Your JavaScript is turned off or you have an old version of Adobe's Flash Player. Get the latest Flash player.
Liberia's Almost Last Ebola Patient Grateful but Still Grievingi
X
Benno Muchler
March 26, 2015 3:41 PM
Beatrice Yardolo was to make history as Liberia’s last Ebola patient. Liberians recently started counting down 42 days, the period that has to go by without a single new infection until the World Health Organization can declare a country Ebola-free. That countdown stopped on March 20 when there was another new case of Ebola, making Yardolo’s story a reminder that Ebola is far from over. Benno Muchler reports from Monrovia.
Video

Video Liberia's Almost Last Ebola Patient Grateful but Still Grieving

Beatrice Yardolo was to make history as Liberia’s last Ebola patient. Liberians recently started counting down 42 days, the period that has to go by without a single new infection until the World Health Organization can declare a country Ebola-free. That countdown stopped on March 20 when there was another new case of Ebola, making Yardolo’s story a reminder that Ebola is far from over. Benno Muchler reports from Monrovia.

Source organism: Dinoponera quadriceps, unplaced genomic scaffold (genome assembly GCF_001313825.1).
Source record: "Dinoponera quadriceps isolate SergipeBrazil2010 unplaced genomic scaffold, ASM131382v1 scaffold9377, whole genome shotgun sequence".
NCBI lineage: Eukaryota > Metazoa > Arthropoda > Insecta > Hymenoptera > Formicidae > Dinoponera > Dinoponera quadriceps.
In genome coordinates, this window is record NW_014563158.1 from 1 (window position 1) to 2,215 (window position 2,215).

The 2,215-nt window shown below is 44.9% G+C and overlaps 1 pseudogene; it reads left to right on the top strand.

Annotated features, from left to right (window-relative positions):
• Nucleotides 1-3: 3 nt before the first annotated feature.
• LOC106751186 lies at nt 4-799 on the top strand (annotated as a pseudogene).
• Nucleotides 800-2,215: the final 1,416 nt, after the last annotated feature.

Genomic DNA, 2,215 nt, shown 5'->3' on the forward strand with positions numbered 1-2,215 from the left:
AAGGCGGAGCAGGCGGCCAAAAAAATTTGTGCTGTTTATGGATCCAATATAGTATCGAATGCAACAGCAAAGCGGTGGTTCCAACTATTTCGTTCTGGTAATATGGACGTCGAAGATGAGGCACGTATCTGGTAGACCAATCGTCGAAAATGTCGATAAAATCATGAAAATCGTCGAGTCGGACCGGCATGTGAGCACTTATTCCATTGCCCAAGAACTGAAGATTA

Video

Video Cambodian Land Grabs Threaten Traditional Communities

Indigenous communities in Cambodia's Ratanakiri province say the government’s economic land concession policy is taking away their land and traditional way of life, making many fear that their identity will soon be lost. Local authorities, though, have denied this is the case. VOA's Say Mony went to investigate and filed this report, narrated by Colin Lovett.
Video

Video US, South Korea Conduct Joint Military Exercises

The Eighth U.S. Army Division and the Eighth Republic of Korea Mechanized Infantry Division put on a well orchestrated show of force for the media this week during their joint military training exercises in South Korea. VOA’s Seoul correspondent Brian Padden was there and reports the soldiers were well disciplined both in conducting a complex live fire exercise and in staying on message with the press.
Video

Video Space Program Status Disappoints 'Last Man on the Moon'